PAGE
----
“He was slightly mocking and I thought it was funny that this micro-conflict was going on amongst these bigger issues which Occupy was about,” adds Ms. Smith.
That experience became the basis for “The New Sincerity,” in which Rose Spencer (played by Justine Lupe), an idealistic young journalist and essayist, gets involved in an Occupy-style movement via a highbrow literary magazine. She soon finds herself in the midst of a love triangle where she must discern meaning from motive and ultimately, she ends up questioning the effectiveness of organizational structures in general, all of which, she sees, have their inherent flaws.
“I tried to write this comedy of manners,” explains Ms. Smith. “Rose has just gotten in with this snooty magazine. When she finds out about the movement, she wants the magazine to get involved, so she convinces the editor [Benjamin played by Teddy Bergman], who she has a subterranean flirtation with, to go get involved.”
“She ends up becoming totally and completely committed to the movement,” she adds. “But the editor usurps it for his own end.”
That’s where the notion of sincerity comes into play. As a journalist, Rose may think she’s full of idealistic optimism, but soon she is forced to ask herself if those around her mean what they say or are simply out for themselves. When it comes to motive, is it possible that Rose is also being less than honest? Is she, in fact, an operator?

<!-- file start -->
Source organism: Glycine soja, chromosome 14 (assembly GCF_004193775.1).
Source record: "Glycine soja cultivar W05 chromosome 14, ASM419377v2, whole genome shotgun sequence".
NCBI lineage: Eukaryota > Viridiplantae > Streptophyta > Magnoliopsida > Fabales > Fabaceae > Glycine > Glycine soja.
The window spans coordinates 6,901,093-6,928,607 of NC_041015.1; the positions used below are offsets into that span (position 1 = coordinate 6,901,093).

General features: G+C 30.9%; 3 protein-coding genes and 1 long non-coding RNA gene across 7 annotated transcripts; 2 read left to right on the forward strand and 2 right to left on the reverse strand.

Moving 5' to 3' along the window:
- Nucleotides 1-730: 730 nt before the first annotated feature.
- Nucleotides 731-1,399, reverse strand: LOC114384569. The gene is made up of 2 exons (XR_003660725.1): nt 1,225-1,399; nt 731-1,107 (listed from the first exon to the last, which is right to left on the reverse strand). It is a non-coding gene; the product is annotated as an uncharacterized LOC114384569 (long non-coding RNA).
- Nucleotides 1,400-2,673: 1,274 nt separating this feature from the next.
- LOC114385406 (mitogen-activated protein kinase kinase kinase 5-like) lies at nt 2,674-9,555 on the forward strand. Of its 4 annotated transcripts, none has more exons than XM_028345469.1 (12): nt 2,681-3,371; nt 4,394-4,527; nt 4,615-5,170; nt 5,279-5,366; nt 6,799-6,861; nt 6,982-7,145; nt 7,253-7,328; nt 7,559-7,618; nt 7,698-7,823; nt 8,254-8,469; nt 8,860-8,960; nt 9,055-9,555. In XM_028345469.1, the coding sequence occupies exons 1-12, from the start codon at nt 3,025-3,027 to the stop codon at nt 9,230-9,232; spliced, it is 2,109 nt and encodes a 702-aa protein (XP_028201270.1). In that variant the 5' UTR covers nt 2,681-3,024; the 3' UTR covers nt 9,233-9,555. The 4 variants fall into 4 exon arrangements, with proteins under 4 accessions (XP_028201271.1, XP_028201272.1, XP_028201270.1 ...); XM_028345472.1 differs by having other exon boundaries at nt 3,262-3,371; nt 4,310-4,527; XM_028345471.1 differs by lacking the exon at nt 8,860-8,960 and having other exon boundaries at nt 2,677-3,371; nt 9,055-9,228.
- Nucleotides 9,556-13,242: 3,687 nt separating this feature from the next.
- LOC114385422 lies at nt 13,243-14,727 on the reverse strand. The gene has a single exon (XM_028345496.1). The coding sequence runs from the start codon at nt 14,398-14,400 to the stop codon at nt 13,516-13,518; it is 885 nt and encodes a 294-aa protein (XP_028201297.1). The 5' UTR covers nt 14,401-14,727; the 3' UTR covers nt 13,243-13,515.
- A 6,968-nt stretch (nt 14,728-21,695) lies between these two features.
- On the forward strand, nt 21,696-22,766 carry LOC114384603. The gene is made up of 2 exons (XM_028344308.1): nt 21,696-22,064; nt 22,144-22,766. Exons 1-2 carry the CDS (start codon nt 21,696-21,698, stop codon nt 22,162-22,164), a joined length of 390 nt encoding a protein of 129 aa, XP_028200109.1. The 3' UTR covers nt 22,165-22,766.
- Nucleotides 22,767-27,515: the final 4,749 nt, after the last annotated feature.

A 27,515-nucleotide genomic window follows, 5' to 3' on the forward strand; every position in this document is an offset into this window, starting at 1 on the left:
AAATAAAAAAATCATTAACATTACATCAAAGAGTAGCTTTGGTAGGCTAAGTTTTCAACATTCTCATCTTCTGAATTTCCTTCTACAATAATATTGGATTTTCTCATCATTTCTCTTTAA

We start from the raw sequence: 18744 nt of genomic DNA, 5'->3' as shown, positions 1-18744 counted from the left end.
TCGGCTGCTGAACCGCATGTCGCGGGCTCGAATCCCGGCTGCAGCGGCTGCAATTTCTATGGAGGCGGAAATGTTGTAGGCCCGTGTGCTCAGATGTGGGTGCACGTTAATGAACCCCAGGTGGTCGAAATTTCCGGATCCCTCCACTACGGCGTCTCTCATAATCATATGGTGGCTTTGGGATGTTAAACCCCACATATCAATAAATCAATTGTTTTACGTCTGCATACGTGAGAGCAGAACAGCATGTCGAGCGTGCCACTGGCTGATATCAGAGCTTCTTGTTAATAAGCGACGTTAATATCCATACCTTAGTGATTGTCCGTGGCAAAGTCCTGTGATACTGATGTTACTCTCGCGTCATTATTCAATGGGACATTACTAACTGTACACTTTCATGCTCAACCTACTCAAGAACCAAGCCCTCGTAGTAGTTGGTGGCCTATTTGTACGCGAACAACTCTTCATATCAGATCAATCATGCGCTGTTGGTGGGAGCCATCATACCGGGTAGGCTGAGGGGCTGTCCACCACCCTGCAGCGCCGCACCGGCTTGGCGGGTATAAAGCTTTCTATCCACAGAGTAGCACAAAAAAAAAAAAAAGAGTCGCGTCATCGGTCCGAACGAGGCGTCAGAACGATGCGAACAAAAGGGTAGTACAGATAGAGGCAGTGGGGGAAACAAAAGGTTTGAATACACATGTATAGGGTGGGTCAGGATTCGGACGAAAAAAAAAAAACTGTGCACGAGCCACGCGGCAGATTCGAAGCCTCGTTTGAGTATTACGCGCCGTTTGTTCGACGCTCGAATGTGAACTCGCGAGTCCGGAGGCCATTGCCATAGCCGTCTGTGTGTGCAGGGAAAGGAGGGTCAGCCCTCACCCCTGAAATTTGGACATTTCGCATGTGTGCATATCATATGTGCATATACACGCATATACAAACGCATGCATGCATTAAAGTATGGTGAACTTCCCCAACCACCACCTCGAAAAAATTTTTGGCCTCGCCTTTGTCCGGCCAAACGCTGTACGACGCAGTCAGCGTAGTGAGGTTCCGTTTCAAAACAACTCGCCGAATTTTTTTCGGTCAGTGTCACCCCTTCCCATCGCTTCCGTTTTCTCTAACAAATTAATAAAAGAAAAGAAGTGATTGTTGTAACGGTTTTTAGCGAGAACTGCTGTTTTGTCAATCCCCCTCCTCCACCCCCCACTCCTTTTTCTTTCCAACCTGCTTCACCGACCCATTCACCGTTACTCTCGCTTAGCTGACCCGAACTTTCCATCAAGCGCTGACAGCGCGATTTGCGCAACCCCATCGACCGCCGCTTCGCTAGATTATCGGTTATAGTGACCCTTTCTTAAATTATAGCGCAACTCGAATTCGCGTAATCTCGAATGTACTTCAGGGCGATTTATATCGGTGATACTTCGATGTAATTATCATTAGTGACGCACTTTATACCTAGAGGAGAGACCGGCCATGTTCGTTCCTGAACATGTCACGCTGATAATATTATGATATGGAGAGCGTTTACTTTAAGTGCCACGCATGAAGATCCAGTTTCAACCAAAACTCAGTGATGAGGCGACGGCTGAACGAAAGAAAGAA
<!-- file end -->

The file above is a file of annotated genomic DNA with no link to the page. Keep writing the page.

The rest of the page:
“She’s asking herself this because she’s perpetually emotionally tangled with this guy who’s emotionally unavailable,” says Ms. Smith. “In the play, there’s also an anarchist character [Django played by Peter Mark Kendall] who Rose gets involved with. He talks about how you can love whoever you want. He’s about possibility and breaking down walls and how power gets twisted.”
Rose also finds herself debating the different ways in which people organize others. One of those ways is hierarchal, like the literary magazine where she works, the other is horizontal where there is consensus and everyone has an equal voice.
“She can’t commit to either of these because both have their problems,” explains Ms. Smith.